RELEASE DATE: 08/07/2015
RUN TIME: 4HR 39MIN
Released in 1981, 1988 and 1998, the three films capture their subjects with startling immediacy, Spheeris taking her handheld camera right into the bars, mosh pits, homes and alleyways where these fascinating countercultures exist. Part I looks at the punk movement and bands in Los Angeles in the early 80s, while Part II (more commercially-minded after the independent cult success of Part I) focuses on the more theatrical heavy metal music scene. The final part, released ten years later, removes the musical focus altogether and returns to the punk movement and a generation of kids living in poverty to escape family abuse and embrace their love of anarchy and disorder. Together, the three films create a tapestry of worlds that are so easily dismissed or misunderstood by the more conservative member of the population which, even decades later, still have the power to thrill and shock.
Spheeris is a remarkable documentarian, which is a far more appropriate title with these films than "filmmaker". The technical skill of the three films is secondary to the conviction and dedication to the subjects - they are neither glorifying or damning, but instead celebratory of everything that comes with them. What she films is spontaneous and immediate, especially because the people that populate her frames could do anything at any second. The first film, gritty and fiercely independent, begins with brawling moments of violence while bands like Black Flag pour their ecstatic vitriol into their music. In all three films, the subjects are both defiant of the existence of the camera and totally embracing of it, not holding anything back. As the three films progress, Spheeris’ interests morphs from the music to the people, so the most engaging material becomes the interviews themselves, whether it be icons like Steve Tyler or Alice Cooper, or kids living on the streets, their days defined by the opening and closing times of liquor stores. The second film, though the most entertaining of the three, suffers a tad from a bit too much spit and polish, having lost some of its texture because of its studio funding, but that quickly returns with the third film, easily the finest and most harrowing of the three. The first two films capture the seething, forward-moving anger at the heart of punk and heavy metal, but Part III develops an anger of its own for the plight of these forgotten and mistreated misfits. Spheeris illicits out of these broken kids a frankness and honesty that’s almost too much to watch, but this makes it all the more important.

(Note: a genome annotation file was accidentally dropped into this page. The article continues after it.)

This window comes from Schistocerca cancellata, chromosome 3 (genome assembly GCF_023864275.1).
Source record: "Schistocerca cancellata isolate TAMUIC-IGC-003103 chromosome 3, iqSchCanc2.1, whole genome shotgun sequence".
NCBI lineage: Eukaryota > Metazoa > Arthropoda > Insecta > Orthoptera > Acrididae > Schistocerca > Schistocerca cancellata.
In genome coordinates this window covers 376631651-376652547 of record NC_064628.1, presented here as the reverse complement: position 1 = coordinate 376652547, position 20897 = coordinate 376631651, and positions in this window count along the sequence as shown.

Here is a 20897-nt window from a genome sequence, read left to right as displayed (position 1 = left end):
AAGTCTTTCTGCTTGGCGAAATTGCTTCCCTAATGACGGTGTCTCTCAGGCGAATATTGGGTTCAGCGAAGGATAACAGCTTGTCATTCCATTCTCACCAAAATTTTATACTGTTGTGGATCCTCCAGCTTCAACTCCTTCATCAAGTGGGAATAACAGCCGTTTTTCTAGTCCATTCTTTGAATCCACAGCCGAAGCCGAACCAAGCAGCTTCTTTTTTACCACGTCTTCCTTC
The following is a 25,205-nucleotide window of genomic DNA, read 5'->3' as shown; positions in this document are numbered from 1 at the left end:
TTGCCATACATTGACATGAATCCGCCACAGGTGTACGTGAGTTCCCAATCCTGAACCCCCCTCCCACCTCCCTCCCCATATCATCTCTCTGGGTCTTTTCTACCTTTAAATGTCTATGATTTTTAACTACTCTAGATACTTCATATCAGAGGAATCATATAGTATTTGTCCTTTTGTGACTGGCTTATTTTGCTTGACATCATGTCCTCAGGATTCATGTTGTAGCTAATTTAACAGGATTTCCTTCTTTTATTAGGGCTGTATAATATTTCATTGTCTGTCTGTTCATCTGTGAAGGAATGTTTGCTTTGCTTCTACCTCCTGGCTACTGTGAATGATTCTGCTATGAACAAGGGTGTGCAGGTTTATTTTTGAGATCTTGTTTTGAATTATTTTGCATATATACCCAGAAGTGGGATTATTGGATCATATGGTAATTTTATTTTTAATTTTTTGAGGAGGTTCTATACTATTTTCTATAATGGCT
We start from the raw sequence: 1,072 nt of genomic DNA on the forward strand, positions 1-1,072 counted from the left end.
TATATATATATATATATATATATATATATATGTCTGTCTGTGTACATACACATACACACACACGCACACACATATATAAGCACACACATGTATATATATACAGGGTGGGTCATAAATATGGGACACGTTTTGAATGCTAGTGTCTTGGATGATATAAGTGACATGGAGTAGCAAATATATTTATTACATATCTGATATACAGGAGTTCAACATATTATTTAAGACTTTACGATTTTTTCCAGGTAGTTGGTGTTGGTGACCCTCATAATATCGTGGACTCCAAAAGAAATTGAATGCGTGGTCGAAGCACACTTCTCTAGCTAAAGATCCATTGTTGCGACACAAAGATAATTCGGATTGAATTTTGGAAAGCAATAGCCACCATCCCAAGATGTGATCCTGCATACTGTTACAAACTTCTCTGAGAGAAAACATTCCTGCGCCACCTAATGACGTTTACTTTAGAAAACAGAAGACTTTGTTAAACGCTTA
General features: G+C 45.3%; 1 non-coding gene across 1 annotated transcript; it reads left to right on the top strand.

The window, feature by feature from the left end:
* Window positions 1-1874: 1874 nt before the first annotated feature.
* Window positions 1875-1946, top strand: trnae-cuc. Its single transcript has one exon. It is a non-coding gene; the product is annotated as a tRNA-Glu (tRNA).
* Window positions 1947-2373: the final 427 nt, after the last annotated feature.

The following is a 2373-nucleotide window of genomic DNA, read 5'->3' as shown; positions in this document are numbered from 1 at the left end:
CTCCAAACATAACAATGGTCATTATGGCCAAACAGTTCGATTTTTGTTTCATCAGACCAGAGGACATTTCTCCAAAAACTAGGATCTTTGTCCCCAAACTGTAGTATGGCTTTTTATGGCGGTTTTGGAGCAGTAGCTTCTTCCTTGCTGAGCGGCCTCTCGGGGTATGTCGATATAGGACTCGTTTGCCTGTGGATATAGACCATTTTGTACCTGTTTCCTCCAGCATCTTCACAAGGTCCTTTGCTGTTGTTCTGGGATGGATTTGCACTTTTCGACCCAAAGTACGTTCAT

‘The Decline of Western Civilization’ is an incredibly vital historical document, a piece of musical anthropology that captures with startling immediacy a moment in time and the artists and fans involved. It’s deeply personal, defiant and exciting, all the while remaining as objective as possible. It’s not popular entertainment, it certainly isn’t always easily digestible and it lacks some of the grace of other music documentaries like ‘Woodstock’ or ‘The Last Waltz’, but that doesn’t make it any less important. Anyone with interest in film or popular culture must take the opportunity that they have with the restoration of these films and add them to their collection. Penelope Spheeris may have captured the most honest snapshot of these ecstatic countercultures we will ever get.
‘The Decline of Western Civilization’ is an incredibly vital historical document, a piece of musical anthropology that captures with startling immediacy a moment in time and the artists and fans involved.
This review covers the superb ViaVision Blu-ray release of ‘The Decline of Western Civilization’, but the Australian Centre for the Moving Image have announced plans to show the restored films during the summer months. Check www.acmi.net.au for details.
PICTURE & SOUND
All three films have been given a new 2k scan, which is the basis for the transfers on this Blu-ray release. They were never going to look amazing in 1080p high definition considering the low quality of the original sources, but it’s probably the best the three films have ever looked. Part II comes out the strongest, probably due to the higher production values, but the grittiness of Parts I and III are still intact, which is probably more important. These are historical documents, and its a credit to ViaVision that they’ve maintained that look. The films have also been given rigorous DTS-HD MA 5.1 remasters that give sound a great kick, though they also offer a DTS-HD MA 2.0 track for each that maintains their original theatrical presentation. This is certainly the best these films are going to look and sound, and for three independent documentaries on punk and heavy metal music, it’s pretty exciting that this amount of care went into them at all.
This is easily one of the most impressive packages assembled for a documentary, featuring hours of extra interviews, performances and material cut from the finished films. The first three discs house the three films, each accompanied by fascinating commentary from Spheeris (which not only gives insight into the making of each film but where the subjects are now), over an hour of extended and deleted interviews and music performances and vintage material from the release of the film. The fourth disc in the set adds even more deleted material from the three films, as well as some fascinating retrospective interviews and panel discussions about the film from recent years, as the series is now shown in a number of galleries and film festivals. This is an enormous set, and one that does exactly what a great Blu-ray release of a classic film should do - give us the context of the world it came from, and show us how important it is for the world now.